exploitation by large industry. By and large, regular people
who consider themselves Republicans justify nefarious practices
of huge corporations and the pols they've bought off.
Case 3: We are told the area in ANWR big oil wants
to drill is "only" a small part of the refuge itself. Was
this the same argument used when most of the land and native
wildlife in the lower 48 states was pushed to extinction and/or
endangerment? Some of the same animals free and protected
from land exploitation at one time roamed the lower 48 states.
Is this the same argument used when they started polluting
our rivers? Is it good that "only" 40 percent of our major
rivers are no longer swimmable or fishable? Heck, we still
have 60 percent we can swim in right? So, the big oil companies
and their political lapdogs are saying, "ya know, we only
want this much of ANWR," when they neglect to explain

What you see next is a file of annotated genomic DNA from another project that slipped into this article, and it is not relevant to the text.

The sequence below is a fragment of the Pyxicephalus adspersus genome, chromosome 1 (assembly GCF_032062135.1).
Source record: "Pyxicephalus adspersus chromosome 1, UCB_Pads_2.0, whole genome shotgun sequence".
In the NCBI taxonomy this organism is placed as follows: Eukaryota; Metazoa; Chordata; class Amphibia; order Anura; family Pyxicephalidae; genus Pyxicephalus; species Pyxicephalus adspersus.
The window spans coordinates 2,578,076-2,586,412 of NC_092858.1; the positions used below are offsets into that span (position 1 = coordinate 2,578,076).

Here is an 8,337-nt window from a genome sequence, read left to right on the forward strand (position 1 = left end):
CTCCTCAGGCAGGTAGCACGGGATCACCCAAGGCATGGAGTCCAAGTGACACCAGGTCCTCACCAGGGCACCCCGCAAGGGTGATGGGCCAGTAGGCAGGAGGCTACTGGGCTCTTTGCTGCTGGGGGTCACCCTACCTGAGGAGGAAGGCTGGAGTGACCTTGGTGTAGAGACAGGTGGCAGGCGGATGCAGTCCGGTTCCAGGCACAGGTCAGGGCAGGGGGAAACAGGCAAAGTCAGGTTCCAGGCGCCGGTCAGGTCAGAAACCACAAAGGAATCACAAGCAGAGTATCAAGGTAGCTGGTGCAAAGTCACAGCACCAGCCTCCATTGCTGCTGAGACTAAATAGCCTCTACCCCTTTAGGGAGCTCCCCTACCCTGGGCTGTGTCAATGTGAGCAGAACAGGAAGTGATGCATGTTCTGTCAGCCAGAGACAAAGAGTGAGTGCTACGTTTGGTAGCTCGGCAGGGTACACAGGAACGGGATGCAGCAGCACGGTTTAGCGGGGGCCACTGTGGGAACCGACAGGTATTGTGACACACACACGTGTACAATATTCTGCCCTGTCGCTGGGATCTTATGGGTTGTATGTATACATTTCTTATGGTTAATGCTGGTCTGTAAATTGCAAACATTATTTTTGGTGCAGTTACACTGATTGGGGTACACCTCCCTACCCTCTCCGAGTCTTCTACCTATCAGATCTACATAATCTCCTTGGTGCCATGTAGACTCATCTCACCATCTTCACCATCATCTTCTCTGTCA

what they have already taken, destroyed and exploited.
Instead of arguing the proportion from the standpoint of
ANWR itself, where was the truth in the debate stating that
currently 95% of the Alaskan North Slope is open for oil development?
Additionally, leases have already been handed out to the oil
companies that have yet to be acted on. Sure, when one says
that "we only want 2 thousand acres of 19 million," most people
would scoff at the notion this isn't fair. However, in truth
this is the continuation of the slippery slope. Not only does
big oil have 95% of Northern Alaska, but are now encroaching
on the last 5 percent. After this small portion is used up,
will they come back to the troth and ask for another 2,000
Case 4: Then there is the case of states-rights. Somewhere
in a dark corner of the right-wing enclave is a group of states-rights
militants. And there was no better example of this mentality
than Alaska Congressman Don Young (R) who gave an impassioned,
"where do you get off telling us (Alaskans) what we should
not do with our land" speech.
The most humorous thing about Mr. Young is he didn't mind
telling Florida what they should or should not do with their
land. He actively supported offshore drilling in Florida.
I guess it is fine for Young to tell Floridians what they